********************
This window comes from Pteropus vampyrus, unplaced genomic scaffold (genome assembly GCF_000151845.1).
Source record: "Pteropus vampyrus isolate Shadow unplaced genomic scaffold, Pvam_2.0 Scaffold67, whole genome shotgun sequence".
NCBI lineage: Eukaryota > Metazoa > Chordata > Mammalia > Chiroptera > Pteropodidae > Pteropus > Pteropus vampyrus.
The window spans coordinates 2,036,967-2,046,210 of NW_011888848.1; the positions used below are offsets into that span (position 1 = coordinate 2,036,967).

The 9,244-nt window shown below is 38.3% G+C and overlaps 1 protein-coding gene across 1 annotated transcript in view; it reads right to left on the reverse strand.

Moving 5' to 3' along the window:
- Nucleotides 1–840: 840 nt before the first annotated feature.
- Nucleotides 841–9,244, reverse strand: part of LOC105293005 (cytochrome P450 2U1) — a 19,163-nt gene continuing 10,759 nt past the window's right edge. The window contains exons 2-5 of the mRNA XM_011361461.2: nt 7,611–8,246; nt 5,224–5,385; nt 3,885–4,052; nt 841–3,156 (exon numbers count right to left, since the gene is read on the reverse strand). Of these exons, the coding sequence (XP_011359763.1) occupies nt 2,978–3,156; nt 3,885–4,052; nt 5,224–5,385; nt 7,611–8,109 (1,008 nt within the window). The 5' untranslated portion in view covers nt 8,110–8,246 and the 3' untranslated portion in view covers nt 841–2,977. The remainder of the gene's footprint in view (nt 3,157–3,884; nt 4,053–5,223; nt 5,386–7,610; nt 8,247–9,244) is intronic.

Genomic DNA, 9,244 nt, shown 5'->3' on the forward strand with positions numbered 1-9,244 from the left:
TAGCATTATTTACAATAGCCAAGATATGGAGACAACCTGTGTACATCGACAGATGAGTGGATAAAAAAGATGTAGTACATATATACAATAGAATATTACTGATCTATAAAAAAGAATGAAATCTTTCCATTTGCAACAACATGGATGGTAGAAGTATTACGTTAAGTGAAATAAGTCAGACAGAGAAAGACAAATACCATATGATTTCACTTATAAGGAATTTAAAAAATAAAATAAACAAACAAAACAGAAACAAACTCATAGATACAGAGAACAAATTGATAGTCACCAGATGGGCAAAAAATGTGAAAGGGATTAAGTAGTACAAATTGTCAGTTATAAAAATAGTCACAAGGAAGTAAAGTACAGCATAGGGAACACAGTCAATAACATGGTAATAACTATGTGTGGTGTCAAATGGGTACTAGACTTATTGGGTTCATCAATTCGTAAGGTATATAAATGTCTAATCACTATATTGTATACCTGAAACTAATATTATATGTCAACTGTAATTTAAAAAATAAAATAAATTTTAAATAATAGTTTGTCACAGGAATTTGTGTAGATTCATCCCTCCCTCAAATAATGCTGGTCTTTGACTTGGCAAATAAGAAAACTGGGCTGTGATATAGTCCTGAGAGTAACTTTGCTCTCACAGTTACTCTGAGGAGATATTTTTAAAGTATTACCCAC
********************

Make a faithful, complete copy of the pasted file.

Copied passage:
This window comes from Pteropus vampyrus, unplaced genomic scaffold (genome assembly GCF_000151845.1).
Source record: "Pteropus vampyrus isolate Shadow unplaced genomic scaffold, Pvam_2.0 Scaffold67, whole genome shotgun sequence".
NCBI lineage: Eukaryota > Metazoa > Chordata > Mammalia > Chiroptera > Pteropodidae > Pteropus > Pteropus vampyrus.
The window spans coordinates 2,036,967-2,046,210 of NW_011888848.1; the positions used below are offsets into that span (position 1 = coordinate 2,036,967).

The 9,244-nt window shown below is 38.3% G+C and overlaps 1 protein-coding gene across 1 annotated transcript in view; it reads right to left on the reverse strand.

Moving 5' to 3' along the window:
- Nucleotides 1–840: 840 nt before the first annotated feature.
- Nucleotides 841–9,244, reverse strand: part of LOC105293005 (cytochrome P450 2U1) — a 19,163-nt gene continuing 10,759 nt past the window's right edge. The window contains exons 2-5 of the mRNA XM_011361461.2: nt 7,611–8,246; nt 5,224–5,385; nt 3,885–4,052; nt 841–3,156 (exon numbers count right to left, since the gene is read on the reverse strand). Of these exons, the coding sequence (XP_011359763.1) occupies nt 2,978–3,156; nt 3,885–4,052; nt 5,224–5,385; nt 7,611–8,109 (1,008 nt within the window). The 5' untranslated portion in view covers nt 8,110–8,246 and the 3' untranslated portion in view covers nt 841–2,977. The remainder of the gene's footprint in view (nt 3,157–3,884; nt 4,053–5,223; nt 5,386–7,610; nt 8,247–9,244) is intronic.

Genomic DNA, 9,244 nt, shown 5'->3' on the forward strand with positions numbered 1-9,244 from the left:
TAGCATTATTTACAATAGCCAAGATATGGAGACAACCTGTGTACATCGACAGATGAGTGGATAAAAAAGATGTAGTACATATATACAATAGAATATTACTGATCTATAAAAAAGAATGAAATCTTTCCATTTGCAACAACATGGATGGTAGAAGTATTACGTTAAGTGAAATAAGTCAGACAGAGAAAGACAAATACCATATGATTTCACTTATAAGGAATTTAAAAAATAAAATAAACAAACAAAACAGAAACAAACTCATAGATACAGAGAACAAATTGATAGTCACCAGATGGGCAAAAAATGTGAAAGGGATTAAGTAGTACAAATTGTCAGTTATAAAAATAGTCACAAGGAAGTAAAGTACAGCATAGGGAACACAGTCAATAACATGGTAATAACTATGTGTGGTGTCAAATGGGTACTAGACTTATTGGGTTCATCAATTCGTAAGGTATATAAATGTCTAATCACTATATTGTATACCTGAAACTAATATTATATGTCAACTGTAATTTAAAAAATAAAATAAATTTTAAATAATAGTTTGTCACAGGAATTTGTGTAGATTCATCCCTCCCTCAAATAATGCTGGTCTTTGACTTGGCAAATAAGAAAACTGGGCTGTGATATAGTCCTGAGAGTAACTTTGCTCTCACAGTTACTCTGAGGAGATATTTTTAAAGTATTACCCAC